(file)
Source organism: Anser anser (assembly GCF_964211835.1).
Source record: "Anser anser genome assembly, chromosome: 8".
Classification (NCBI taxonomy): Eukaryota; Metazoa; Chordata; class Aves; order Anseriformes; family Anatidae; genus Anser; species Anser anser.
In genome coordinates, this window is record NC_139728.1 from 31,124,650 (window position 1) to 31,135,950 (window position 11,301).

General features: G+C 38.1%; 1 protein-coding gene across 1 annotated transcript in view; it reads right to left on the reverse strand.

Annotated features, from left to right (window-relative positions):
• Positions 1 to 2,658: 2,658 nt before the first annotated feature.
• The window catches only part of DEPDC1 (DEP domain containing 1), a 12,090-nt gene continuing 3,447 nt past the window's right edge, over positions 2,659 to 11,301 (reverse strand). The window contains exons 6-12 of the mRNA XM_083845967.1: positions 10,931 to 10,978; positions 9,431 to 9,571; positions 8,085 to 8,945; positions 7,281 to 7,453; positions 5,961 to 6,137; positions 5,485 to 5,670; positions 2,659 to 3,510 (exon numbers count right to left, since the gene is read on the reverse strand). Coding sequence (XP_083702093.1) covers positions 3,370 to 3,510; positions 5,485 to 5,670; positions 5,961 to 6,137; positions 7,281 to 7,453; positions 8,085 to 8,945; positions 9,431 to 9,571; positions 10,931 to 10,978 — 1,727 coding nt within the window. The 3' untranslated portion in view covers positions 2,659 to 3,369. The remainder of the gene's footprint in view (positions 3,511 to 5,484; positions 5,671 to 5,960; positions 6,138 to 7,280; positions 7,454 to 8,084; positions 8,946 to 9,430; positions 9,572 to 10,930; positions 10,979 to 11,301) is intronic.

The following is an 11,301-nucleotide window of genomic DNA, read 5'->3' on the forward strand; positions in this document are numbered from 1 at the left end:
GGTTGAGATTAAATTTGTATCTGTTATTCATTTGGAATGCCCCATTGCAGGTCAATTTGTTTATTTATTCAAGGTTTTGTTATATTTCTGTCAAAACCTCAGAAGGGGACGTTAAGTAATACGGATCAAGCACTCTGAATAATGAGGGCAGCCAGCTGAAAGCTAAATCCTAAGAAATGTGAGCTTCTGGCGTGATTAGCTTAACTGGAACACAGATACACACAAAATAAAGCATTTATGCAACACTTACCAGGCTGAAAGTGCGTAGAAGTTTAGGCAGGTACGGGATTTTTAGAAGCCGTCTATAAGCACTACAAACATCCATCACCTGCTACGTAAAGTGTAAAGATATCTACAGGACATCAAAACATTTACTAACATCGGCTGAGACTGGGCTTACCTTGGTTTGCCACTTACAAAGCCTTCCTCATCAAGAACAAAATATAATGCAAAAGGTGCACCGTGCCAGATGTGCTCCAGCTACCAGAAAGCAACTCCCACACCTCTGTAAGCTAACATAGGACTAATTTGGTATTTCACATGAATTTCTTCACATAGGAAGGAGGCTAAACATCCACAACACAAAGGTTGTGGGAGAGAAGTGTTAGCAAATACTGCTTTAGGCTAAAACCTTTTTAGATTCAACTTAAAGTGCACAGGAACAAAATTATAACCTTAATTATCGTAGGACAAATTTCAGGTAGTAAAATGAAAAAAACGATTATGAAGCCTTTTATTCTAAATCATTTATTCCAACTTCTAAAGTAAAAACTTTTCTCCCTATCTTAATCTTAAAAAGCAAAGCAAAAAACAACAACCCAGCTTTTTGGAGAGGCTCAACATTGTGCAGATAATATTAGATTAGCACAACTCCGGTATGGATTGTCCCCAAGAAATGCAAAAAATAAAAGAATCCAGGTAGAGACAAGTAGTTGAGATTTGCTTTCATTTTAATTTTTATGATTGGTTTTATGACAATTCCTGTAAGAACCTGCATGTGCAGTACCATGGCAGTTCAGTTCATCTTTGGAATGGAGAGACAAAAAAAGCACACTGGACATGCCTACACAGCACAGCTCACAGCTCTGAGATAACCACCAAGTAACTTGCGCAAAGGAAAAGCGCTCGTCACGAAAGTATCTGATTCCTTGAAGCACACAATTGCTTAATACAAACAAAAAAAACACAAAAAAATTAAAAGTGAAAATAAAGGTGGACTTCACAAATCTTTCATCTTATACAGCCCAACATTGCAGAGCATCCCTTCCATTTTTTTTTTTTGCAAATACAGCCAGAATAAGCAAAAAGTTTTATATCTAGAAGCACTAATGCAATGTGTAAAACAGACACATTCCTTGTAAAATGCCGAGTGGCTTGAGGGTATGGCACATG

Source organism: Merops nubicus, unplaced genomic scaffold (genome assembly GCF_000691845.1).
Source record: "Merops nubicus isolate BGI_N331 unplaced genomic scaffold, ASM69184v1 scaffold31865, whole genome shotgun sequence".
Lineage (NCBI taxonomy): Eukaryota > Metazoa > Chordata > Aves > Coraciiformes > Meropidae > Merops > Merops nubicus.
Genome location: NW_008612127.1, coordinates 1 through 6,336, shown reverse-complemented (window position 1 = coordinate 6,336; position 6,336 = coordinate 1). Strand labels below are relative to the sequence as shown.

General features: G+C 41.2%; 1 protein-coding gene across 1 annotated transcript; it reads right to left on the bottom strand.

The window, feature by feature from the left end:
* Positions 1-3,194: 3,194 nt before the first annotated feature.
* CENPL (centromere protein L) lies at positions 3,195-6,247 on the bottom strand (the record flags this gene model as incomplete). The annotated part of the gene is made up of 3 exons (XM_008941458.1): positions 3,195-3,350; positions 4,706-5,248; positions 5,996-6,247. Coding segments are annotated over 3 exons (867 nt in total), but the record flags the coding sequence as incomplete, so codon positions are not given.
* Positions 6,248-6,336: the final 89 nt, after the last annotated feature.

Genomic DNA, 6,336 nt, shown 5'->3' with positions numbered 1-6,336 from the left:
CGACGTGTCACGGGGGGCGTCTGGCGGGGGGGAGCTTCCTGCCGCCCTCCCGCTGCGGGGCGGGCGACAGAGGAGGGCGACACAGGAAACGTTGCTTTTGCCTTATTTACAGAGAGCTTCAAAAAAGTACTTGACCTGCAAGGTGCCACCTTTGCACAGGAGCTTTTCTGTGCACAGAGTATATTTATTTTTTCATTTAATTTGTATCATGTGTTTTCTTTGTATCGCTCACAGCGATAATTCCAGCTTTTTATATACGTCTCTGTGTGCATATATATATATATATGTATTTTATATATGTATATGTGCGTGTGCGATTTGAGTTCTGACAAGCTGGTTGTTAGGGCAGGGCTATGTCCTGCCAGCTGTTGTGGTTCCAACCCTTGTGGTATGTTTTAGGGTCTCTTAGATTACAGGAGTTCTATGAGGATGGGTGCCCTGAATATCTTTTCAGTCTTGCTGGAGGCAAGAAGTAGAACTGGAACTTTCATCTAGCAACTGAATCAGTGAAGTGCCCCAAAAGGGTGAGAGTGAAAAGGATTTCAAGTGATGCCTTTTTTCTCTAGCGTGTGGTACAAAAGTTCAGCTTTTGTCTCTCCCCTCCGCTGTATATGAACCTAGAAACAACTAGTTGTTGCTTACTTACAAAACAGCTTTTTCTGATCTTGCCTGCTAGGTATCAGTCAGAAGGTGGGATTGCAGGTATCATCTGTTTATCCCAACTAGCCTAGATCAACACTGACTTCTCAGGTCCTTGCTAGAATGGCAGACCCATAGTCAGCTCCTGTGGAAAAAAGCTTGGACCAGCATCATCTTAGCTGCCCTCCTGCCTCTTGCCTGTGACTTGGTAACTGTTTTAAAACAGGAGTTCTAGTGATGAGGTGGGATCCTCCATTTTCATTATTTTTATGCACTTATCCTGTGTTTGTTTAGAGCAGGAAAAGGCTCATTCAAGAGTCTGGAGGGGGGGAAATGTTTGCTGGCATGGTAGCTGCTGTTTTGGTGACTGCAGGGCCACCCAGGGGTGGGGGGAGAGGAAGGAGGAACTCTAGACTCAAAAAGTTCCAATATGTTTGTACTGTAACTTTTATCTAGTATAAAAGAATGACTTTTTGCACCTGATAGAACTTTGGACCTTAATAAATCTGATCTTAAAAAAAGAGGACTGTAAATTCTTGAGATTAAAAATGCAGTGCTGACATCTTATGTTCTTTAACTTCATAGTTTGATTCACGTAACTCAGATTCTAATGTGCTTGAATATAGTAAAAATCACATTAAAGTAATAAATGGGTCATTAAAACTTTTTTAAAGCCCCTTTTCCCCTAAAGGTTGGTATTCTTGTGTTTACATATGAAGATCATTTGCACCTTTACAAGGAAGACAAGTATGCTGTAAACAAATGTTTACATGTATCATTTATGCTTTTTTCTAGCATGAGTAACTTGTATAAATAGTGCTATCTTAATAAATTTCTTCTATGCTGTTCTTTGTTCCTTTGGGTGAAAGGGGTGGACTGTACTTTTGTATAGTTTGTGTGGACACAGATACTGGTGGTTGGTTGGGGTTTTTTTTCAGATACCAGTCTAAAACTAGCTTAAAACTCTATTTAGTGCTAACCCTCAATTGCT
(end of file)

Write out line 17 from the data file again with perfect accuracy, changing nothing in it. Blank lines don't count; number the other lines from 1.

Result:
* Positions 1-3,194: 3,194 nt before the first annotated feature.